For most economic observers, these are not just paper numbers. Anyone visiting Dar es Salaam and other major urban areas can see the new shopping centres, tower blocks, hotels and the increasing traffic congestion. It is most visible in Dar, and the anecdotal evidence is supported by the recently published 2011/12 Household Budget Survey.
But what does this mean more widely? Despite the talk of an emerging middle class, is this actually occurring and is the growth translating into sustained poverty reduction? And is this growth leading to structural transformation of the economies? It is this second question this book is really looking at. In particular, it asks whether countries have the political and state structures to implement a more comprehensive industrial policy to drive the type of transformation seen in East Asia in the latter half of the 20th century and to sustain growth over the next decade. Although the authors are broadly in favour of countries adopting a pro-active industrial policy, they are very aware of the problems that this approach can lead to – such as how to balance the potential benefits (rapid private sector growth) and pitfalls (monopolies and corruption).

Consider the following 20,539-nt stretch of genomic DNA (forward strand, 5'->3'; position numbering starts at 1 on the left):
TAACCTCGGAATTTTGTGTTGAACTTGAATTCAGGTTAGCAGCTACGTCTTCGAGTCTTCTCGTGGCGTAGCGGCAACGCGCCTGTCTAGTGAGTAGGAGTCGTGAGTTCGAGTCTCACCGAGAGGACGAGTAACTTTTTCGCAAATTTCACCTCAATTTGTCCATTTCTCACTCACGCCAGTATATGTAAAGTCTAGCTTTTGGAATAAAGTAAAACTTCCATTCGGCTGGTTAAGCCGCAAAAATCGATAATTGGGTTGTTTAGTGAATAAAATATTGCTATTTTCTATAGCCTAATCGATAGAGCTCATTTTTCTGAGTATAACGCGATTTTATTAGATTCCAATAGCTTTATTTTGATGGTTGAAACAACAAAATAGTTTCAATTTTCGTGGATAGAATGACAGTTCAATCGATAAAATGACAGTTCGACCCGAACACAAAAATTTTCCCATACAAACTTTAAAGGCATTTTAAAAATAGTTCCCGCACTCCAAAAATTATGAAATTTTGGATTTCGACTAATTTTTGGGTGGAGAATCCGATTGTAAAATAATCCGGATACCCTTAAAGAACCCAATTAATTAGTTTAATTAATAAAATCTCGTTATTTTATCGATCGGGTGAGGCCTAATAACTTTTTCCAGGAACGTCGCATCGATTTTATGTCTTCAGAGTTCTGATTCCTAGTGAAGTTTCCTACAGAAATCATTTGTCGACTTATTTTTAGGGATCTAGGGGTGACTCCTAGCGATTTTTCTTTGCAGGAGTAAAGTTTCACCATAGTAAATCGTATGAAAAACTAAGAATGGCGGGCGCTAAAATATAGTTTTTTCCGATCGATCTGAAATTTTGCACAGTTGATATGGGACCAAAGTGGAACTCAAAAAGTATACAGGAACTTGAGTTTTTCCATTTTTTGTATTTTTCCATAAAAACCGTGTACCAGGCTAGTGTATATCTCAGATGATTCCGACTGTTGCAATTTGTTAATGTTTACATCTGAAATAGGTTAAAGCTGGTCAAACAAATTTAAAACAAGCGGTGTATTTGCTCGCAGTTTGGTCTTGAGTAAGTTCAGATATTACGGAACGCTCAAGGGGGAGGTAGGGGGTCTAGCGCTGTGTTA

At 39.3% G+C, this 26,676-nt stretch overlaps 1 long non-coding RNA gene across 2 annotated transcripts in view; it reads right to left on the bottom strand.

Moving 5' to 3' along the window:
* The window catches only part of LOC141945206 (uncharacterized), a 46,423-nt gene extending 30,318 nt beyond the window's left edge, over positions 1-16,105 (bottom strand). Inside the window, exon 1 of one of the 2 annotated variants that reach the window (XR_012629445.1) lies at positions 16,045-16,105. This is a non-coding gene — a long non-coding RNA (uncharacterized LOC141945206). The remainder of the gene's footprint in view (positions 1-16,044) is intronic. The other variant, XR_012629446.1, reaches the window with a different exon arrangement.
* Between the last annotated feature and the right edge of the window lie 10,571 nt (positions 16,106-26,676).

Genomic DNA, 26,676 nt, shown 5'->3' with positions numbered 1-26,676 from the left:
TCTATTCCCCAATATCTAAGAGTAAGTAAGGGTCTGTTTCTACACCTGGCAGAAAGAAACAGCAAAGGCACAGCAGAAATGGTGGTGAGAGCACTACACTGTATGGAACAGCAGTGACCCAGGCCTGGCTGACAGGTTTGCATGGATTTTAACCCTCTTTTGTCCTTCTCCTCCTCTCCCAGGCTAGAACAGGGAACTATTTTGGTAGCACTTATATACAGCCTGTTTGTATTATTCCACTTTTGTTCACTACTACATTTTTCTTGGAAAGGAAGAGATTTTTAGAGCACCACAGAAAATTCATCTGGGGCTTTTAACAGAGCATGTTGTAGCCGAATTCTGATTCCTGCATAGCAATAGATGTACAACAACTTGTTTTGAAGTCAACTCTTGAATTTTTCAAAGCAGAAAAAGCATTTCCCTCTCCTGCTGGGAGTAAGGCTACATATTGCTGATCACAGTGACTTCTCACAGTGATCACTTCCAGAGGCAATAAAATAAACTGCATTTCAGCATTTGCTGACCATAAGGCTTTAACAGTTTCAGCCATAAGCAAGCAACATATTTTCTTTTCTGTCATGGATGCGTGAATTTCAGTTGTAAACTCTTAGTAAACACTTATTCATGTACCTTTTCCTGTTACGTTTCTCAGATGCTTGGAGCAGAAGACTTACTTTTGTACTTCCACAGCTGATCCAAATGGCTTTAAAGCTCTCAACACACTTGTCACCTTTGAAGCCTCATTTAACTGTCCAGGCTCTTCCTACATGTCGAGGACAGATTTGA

The authors develop a model to show the best political structure for an interventionist industrial policy, which is likely to be most effective in countries characterised by developmental patrimonialism.
Centralisation Low, Time Horizon Short – Competitive clientelism
Centralisation Low, Time Horizon Long – Ineffective development state
Centralisation High, Time Horizon Short – Non-development kleptocracy
Centralisation High, Time Horizon Long – Developmental patrimonialism
While it is relatively easy to find periods when East Asian countries did follow this broad approach, the book arguably does not provide enough evidence to show where this model worked best . In order to examine which countries fit the model, the book draws on examples from Tanzania, Ghana, Ethiopia and Rwanda, with other examples in earlier chapters from Kenya and Malawi. For myself, the wide scope of the book is hugely interesting and the compare- and -contrast element highly illuminating.